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The Fat Tyger is a hungry college kid’s godsend and a cardiologist’s menace.
A highly fattening blend of textures and flavors stuffed between a soft, warm baguette, the Fat Sal’s sandwich features crisp mozzarella sticks, chicken fingers and fries complemented by succulent chunks of ham and gooey Swiss cheese, all pulled together by a honey mustard sauce that adds a touch of sweetness to balance the savory overload.
Given its popularity since the $16.50 creation designed in collaboration with UCLA point guard Tyger Campbell debuted in October, the Fat Tyger may stick around longer than the limited-time offering as planned.
“I think it’s going to be permanent,” Jessica Pugach, who was taking orders at the Westwood location, said earlier this week. “A lot of people love it.”
For all his succulent success with the name, image and likeness deal, Campbell’s greatest concoction can be found inside Pauley Pavilion. Like another layer in his sandwich, the floppy-haired playmaker has added the one ingredient that was missing from his repertoire: a trustworthy three-pointer.
In his first two college seasons, Campbell made only 25.9% of his shots from beyond the arc. Defenders backed away, daring him to shoot. His inability to make them regret that choice prevented the Bruins from spacing the floor. At times, it felt as if they were playing four on five.
“During our tournament run last year,” UCLA coach Mick Cronin said, referring to his team reaching the Final Four, “that was our one weakness offensively and teams that weren’t guarding him. Now we hope they don’t guard him.”
California complied with those wishes Saturday and Campbell thanked the Golden Bears by sinking two of three three-pointers to sustain his seasonlong rampage from long distance. The redshirt junior has made 24 of 48 three-pointers heading into the No. 3 Bruins’ game against Oregon on Thursday at Pauley Pavilion, his 50% success rate ranking as the best in the Pac-12 and doubling the 25% he made last season.
Big gains have come from tiny tweaks. Campbell is keeping his left guide hand up, finishing on his toes instead of flat-footed and holding his follow-through. He perfected his form during summer shooting sessions in which he would hoist 200 to 300 three-pointers, wearing out the nets as well as the student managers who fetched rebounds.
“I just tried to shoot,” Campbell said, “until it felt comfortable.”
The drive to enhance his game came after Cronin had challenged Campbell, telling him that he needed to go from good to great while refusing to be satisfied with having just helped his team reach the Bruins’ first Final Four since 2008.
Even as he watched one shot after another go through the rim, emerging as the team’s best shooter all summer, Campbell wasn’t sure if it would carry over to the season.
“You can make a lot of shots in practice and a lot of shots in your workouts,” Campbell said, “but you don’t really know how it’s going to translate to the game.”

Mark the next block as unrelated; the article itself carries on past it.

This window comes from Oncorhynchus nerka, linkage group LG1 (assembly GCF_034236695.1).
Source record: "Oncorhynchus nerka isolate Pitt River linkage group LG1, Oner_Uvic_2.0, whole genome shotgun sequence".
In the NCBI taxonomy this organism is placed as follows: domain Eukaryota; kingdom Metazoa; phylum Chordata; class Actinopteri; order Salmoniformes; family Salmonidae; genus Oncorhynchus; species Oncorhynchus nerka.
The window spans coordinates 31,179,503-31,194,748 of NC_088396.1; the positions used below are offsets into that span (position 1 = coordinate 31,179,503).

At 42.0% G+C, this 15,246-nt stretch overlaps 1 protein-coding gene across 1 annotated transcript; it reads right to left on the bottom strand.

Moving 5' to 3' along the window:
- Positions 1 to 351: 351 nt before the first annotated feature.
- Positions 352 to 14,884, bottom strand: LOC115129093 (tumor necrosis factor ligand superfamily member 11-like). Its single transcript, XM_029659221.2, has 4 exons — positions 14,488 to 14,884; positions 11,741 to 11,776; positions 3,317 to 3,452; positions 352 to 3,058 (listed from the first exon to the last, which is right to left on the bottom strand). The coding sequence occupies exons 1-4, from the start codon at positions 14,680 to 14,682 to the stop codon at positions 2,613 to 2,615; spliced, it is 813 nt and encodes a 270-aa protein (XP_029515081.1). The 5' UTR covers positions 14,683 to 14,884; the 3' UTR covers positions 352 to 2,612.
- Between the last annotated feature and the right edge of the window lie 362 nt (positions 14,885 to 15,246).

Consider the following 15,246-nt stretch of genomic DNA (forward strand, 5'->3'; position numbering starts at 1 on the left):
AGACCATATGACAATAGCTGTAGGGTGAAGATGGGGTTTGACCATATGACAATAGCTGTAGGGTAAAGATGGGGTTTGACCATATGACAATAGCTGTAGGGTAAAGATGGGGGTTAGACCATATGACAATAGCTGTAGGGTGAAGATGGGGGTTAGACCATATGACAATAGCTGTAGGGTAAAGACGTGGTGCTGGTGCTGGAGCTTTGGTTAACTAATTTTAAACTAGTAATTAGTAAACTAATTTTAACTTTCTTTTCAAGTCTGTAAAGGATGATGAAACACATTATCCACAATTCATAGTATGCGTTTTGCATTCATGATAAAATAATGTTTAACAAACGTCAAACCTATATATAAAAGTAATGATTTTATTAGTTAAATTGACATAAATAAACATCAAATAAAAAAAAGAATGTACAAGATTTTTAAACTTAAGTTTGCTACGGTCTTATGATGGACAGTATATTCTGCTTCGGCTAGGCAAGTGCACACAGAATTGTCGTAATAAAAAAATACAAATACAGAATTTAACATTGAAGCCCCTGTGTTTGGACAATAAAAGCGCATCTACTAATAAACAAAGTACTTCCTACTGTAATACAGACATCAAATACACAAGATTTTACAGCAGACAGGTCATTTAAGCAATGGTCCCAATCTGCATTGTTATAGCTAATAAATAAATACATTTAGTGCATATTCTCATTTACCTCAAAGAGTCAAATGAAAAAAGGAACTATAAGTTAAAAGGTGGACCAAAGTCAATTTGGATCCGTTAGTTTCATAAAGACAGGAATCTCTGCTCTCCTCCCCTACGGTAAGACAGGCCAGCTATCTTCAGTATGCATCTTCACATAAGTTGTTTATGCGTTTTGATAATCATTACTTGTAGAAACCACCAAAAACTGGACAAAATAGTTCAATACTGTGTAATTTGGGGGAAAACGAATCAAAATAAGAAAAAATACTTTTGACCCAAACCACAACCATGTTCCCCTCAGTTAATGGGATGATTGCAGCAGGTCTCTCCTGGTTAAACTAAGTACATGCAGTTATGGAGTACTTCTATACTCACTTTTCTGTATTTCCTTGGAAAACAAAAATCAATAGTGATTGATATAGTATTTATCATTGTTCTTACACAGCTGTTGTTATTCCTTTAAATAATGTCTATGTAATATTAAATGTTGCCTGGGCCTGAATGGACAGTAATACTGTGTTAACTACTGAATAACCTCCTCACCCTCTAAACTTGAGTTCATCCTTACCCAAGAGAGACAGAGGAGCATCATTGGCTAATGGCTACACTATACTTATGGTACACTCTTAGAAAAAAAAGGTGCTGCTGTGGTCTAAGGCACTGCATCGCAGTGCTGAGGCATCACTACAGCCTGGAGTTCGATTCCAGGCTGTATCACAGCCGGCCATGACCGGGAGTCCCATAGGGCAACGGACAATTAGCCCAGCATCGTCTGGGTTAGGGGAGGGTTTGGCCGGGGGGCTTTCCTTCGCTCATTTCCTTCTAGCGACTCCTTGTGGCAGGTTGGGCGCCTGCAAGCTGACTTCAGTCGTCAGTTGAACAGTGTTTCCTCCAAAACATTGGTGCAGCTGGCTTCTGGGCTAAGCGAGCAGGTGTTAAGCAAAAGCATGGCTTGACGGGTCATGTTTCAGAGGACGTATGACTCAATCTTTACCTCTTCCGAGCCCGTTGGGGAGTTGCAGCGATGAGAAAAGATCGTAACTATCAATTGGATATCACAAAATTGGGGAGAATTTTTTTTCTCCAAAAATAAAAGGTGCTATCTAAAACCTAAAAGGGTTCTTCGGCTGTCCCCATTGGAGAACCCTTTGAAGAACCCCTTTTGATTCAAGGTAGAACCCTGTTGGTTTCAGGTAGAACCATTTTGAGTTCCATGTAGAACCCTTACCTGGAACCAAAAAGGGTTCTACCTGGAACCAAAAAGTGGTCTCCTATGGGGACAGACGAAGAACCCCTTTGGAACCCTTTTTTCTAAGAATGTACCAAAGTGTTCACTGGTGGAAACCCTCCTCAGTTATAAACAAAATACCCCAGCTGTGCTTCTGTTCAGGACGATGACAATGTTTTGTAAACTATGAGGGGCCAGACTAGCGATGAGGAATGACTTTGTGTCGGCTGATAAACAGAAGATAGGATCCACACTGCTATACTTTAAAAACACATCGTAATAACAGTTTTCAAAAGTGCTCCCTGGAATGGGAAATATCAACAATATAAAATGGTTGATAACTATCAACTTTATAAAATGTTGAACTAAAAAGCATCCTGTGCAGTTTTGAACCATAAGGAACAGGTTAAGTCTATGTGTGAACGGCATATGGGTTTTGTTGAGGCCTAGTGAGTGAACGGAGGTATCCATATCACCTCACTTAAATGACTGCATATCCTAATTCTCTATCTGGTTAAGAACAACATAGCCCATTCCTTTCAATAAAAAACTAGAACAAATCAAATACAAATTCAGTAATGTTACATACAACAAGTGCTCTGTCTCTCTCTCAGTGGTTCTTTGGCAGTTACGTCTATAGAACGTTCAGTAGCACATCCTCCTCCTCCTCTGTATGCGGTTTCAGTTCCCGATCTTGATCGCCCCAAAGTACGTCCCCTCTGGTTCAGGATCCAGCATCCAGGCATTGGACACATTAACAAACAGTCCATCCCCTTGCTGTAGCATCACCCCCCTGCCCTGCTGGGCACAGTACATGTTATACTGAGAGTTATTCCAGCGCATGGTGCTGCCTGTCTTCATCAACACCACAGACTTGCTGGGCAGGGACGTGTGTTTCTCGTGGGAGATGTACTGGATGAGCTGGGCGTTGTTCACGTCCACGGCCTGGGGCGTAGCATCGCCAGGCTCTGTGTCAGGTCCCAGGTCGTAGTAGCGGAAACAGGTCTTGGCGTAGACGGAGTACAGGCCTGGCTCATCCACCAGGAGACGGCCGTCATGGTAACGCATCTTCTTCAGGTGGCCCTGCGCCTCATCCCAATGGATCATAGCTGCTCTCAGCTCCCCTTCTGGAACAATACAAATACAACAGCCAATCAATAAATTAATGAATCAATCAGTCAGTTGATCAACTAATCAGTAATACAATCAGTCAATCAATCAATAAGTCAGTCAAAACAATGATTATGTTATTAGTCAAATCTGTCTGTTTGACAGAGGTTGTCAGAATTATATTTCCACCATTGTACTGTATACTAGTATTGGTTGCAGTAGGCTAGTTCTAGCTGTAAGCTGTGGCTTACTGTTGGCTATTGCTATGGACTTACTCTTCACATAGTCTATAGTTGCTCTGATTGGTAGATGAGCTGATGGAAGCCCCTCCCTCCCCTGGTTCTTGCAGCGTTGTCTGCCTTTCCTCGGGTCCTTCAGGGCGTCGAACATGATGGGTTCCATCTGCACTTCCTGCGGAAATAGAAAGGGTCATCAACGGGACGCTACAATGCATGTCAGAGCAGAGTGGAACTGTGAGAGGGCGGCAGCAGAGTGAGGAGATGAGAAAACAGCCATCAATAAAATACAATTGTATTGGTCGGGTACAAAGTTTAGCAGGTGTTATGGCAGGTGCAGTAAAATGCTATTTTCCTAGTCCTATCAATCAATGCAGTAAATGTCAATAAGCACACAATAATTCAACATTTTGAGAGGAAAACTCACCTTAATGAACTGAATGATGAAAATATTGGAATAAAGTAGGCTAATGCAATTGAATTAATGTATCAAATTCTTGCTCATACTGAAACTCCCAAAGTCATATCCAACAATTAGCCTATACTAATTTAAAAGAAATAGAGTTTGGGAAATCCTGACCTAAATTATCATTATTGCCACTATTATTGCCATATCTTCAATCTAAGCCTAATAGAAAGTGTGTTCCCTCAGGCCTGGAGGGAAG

He found out during the opener against Cal State Bakersfield, when he sank both of his three-pointers. By the fourth game, when he made all four of his attempts against North Florida, he was shooting 61.1% and it was clear the improvement was real.
“You’ve got to put in about 10,000 shots in the offseason for that to become natural for the next season, and he did that,” Cronin said. “So he’s just reaping the benefits. When you work on something the right way, it’s like putting money in the bank — you’re going to get to take it out later.”
Campbell cashed in by becoming Pac-12 player of the week for the first time in his career after starring in victories over Long Beach State and Cal. In a reminder of his all-around excellence, Campbell logged 11 points, 10 assists and zero turnovers against the Beach. Debates raged on message boards about whether Campbell had overtaken top scorers Johnny Juzang and Jaime Jaquez Jr. as the team's most valuable player.
His 4.33 assist-to-turnover ratio ranks third in the nation, making Campbell among the best college passers as well as shooters. He continues to thrive as a distributor, saying he savors any pass that leads to a basket, even if it’s the pass before the assist.
“Just seeing my teammates score,” Campbell said of his greatest joy on the court.
Campbell’s dual excellence could explain why teams haven’t sagged off him near the three-point line, fearing he could beat them with a drive that leads to a pass or one of his deadly midrange floaters. There’s no shortage of worries when it comes to stopping the 5-foot-11 dynamo who’s averaging a career-high 12.8 points to go with 4.7 assists and only 1.1 turnovers per game.
After home games, Campbell can sometimes be found munching on his sandwich at Fat Sal’s alongside his younger brother and father, who also enjoy the casual eatery about a half-mile from Pauley Pavilion. Campbell cracked that he had no comment when asked how many Fat Tygers he had downed before acknowledging that it was a significant number.
“It’s just hard sometimes,” Campbell said, “because you eat one and you’re full for about a couple of days.”
UCLA vs. Oregon
When: Thursday, 6:30 p.m.
Where: Pauley Pavilion.
On the air: TV: ESPN; Radio: 1150.
Update: This will be the first time Oregon has faced UCLA at Pauley Pavilion in Cronin’s three seasons. The Ducks were not on the Bruins’ home schedule during the 2019-2020 season and were on a COVID-19 pause when the teams were supposed to play at Pauley Pavilion in January 2021. As is customary under coach Dana Altman, the Ducks (9-6 overall, 2-2 Pac-12) seem to be gaining strength as the season progresses, having won three consecutive games as their offense rounds into form. Senior guard Will Richardson averages a team-leading 13.4 points per game for Oregon.
This story originally appeared in Los Angeles Times.